Hark! A Review – A Look at Hark! A Vagrant by Kate Beaton
By Cody Ormsbee
Many of you may be more familiar with the comic work of Artist Kate Beaton than you know. Her web comic, Hark! A Vagrant has spread across the web and the world. I first encountered her online in the form of the above comic of a rather quizzical looking Edgar Allen Poe. Inspired by this parody of one of my favorite classical authors, I scoured the web until I found her website and the nearly four hundred comics she had published there. I spent the better part of a week reading through her entire archive and I hope this review may inspire you to do the same.
Kate Beaton is a history major that has worked in museums across all of Canada, during which she wrote most of her comics. Each Hark! A Vagrant comic is about a comical interpretation of literature or history. This may sound boring, but where else might you find flirtatious queens, outrageous authors, fat ponies, the most tragic napoleon, and real looks into the lives of history’s everymen and their ongoing quest to get-it-on before their inevitable and historically accurate death?
I should warn you that my opinion may be slanted as I am a huge history/literature nerd, so I understood about 95% of what the comics were about. For those of you who aren’t sad, lonely, incredibly attractive English majors like myself, don’t worry. Most all of her comics follow relatively well known books or figures and there is plenty of stuff that doesn’t require any exceptional foreknowledge. Beaton’s mastery of puns, the highest form of lowbrow comedy, is worth a look for anyone regardless of their historical background. I personally took the opportunity to research any of the history that was outside my knowledge, and I felt that the comics were funnier and more rewarding for it.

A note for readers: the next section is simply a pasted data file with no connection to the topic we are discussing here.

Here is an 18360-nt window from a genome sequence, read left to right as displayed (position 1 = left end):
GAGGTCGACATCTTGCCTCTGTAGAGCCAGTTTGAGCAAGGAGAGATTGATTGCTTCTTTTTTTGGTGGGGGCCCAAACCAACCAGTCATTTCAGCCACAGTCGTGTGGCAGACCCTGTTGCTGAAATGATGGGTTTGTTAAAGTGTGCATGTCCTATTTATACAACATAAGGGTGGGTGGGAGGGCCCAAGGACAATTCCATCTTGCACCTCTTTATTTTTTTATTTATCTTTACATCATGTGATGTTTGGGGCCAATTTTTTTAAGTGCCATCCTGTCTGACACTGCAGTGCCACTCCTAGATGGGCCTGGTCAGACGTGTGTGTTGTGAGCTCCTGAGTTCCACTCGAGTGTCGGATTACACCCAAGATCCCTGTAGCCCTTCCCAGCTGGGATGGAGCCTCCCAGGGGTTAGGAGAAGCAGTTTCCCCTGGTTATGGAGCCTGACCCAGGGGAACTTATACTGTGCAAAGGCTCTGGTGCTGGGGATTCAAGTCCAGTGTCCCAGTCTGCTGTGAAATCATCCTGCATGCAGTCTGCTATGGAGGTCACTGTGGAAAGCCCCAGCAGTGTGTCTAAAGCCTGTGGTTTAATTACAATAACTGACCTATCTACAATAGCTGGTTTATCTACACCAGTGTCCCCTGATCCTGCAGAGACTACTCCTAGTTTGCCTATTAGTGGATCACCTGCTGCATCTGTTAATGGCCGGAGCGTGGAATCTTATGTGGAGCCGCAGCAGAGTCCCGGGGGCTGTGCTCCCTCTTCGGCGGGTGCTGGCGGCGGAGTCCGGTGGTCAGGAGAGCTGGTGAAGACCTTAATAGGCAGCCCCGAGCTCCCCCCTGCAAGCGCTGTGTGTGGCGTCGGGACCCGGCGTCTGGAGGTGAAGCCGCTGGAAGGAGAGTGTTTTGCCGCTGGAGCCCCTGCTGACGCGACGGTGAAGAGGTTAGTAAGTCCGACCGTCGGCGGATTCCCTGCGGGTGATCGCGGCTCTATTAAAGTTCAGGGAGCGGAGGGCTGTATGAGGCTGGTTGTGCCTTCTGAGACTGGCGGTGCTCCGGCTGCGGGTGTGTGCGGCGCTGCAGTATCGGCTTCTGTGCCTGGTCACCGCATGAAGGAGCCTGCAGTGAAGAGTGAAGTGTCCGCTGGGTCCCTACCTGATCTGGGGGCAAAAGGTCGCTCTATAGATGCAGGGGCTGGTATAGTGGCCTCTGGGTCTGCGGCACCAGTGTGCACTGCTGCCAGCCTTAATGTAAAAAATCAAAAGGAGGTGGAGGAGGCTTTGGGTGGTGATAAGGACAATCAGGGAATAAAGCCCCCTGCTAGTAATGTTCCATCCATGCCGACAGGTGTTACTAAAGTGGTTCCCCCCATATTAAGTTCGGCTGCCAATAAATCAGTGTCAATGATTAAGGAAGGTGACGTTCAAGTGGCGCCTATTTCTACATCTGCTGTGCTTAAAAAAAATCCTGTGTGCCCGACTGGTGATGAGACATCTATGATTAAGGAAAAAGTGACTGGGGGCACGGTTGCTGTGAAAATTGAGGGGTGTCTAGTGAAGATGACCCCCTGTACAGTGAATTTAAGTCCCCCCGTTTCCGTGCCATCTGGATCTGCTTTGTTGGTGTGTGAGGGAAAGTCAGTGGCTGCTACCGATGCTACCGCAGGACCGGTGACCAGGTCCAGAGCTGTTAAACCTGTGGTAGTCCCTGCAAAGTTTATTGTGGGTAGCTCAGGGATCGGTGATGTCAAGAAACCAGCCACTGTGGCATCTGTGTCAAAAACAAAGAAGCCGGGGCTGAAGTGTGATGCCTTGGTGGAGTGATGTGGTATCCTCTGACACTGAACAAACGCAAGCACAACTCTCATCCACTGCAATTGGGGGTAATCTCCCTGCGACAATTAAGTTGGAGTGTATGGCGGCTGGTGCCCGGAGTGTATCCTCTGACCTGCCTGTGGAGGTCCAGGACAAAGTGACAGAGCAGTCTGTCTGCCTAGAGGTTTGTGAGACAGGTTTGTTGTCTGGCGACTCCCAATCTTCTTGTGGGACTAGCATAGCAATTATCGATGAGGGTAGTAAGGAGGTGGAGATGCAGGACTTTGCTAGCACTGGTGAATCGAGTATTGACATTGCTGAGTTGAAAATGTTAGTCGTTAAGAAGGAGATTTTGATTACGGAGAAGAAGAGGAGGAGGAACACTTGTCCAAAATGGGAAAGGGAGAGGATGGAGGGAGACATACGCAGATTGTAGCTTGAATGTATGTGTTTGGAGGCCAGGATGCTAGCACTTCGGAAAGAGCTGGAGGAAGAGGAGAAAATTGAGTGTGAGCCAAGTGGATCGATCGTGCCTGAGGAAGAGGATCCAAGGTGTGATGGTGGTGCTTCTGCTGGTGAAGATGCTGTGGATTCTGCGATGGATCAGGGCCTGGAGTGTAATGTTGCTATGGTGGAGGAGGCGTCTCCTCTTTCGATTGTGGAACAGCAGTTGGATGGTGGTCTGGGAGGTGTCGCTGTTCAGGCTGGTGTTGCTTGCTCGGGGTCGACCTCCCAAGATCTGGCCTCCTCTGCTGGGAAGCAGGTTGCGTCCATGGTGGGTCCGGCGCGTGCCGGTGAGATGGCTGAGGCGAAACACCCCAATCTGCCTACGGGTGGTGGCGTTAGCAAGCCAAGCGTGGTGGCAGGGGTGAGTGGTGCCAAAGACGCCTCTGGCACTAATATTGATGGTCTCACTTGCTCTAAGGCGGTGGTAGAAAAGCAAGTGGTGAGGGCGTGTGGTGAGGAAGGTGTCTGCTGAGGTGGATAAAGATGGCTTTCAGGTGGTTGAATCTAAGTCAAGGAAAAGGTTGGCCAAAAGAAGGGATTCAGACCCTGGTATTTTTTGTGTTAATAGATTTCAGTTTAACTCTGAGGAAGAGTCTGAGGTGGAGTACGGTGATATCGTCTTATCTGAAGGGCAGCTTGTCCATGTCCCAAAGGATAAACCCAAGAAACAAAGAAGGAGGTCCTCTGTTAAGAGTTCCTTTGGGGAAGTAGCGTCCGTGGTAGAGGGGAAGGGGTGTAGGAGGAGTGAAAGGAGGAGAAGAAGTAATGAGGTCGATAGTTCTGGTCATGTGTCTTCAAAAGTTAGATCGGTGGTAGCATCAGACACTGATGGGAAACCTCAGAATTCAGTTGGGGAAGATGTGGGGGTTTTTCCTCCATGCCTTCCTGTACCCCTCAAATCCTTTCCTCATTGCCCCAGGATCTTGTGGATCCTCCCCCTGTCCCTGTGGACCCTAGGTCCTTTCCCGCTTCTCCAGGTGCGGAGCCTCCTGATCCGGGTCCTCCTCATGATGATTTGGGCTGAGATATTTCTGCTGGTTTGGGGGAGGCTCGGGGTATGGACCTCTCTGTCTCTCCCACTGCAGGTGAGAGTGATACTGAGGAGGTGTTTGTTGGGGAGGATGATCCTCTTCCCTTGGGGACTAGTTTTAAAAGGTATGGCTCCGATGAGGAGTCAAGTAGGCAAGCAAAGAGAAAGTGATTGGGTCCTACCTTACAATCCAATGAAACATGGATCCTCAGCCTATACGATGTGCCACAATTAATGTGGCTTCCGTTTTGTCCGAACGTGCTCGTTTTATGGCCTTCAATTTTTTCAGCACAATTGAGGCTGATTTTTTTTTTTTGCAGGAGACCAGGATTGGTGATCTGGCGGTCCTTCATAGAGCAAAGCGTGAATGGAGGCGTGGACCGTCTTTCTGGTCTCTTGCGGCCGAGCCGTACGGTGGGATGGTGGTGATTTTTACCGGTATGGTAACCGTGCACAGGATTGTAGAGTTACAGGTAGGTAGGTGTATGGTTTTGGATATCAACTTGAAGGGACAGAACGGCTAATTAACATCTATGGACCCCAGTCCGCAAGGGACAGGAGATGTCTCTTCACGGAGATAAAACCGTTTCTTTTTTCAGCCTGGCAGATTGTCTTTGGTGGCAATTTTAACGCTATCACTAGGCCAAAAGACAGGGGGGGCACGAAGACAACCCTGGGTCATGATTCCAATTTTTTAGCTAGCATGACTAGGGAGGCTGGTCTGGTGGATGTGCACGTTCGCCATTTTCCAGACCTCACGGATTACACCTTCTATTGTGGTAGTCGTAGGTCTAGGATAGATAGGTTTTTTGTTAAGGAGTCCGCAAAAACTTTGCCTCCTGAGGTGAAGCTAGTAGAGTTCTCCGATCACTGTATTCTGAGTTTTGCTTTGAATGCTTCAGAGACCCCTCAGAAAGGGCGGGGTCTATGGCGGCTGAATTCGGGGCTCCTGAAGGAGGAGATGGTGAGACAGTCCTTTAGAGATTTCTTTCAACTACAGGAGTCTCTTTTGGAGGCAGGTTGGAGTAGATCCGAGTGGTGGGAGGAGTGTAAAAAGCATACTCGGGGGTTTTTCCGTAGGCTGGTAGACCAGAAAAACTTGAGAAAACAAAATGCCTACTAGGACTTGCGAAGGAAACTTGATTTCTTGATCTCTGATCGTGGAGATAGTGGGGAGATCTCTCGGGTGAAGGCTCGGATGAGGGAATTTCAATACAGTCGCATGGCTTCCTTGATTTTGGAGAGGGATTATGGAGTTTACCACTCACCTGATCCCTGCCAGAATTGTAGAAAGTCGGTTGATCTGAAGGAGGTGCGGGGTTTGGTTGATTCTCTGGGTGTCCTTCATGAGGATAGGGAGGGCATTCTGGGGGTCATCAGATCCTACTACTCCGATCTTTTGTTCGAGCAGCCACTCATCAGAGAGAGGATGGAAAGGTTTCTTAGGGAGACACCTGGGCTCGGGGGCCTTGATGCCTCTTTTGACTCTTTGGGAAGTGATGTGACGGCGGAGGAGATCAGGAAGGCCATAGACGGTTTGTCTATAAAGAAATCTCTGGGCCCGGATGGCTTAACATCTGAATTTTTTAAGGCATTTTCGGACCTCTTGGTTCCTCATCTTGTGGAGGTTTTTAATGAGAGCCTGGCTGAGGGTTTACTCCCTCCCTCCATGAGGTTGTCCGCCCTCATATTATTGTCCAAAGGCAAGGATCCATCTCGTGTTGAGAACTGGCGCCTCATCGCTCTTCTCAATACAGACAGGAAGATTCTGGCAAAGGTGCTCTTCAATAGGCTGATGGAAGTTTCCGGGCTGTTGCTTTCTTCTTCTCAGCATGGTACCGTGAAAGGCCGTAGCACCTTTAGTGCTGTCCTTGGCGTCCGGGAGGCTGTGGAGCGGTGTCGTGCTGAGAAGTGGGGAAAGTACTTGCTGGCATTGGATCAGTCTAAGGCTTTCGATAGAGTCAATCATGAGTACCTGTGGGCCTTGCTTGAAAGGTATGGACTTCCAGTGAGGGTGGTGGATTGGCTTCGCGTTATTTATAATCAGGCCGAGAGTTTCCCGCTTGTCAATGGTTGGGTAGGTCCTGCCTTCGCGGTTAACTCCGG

The art in the comics is both simple and charming. Beaton uses pencil and pen for the lines in her comic, and greyscale markers and watercolors for shading. She has herself described this process as simplistic but you would be astounded at the level of detail she can pack into a single panel. The simple feel of the art is a nice contrast to some of the complexity of the subject matter and it makes the comic endearing, like a doodle you might draw in history class except a thousand times funnier.
Kate Beaton has moved on from curating to be a full time illustrator and has released several books, including both collections of Hark! and several children’s books. I recommend that everyone go to Beaton’s website at http://www.harkavagrant.com and check out her archive. For those of you who really enjoy her work, you can purchase her collections and children’s books as well. She also has merchandise if that’s your cup of tea.
In the end I do not really know if you would like Hark! A Vagrant or not. So much of its humor and appeal is based on the reader’s appreciation for the subject material. All I can really say is that you should absolutely give it a shot. After scrolling through some of her archive you may find that it’s not for you, which is fine. However, there is a great chance that you will find something that will give you a chuckle and brighten your day. For those who are really passionate, it can introduce you to some fascinating figures in history that you might not have otherwise looked to. No matter who you are you will find something that strikes your fancy. That’s just how wonderfully fun and expansive Kate Beaton’s work is in Hark! A Vagrant.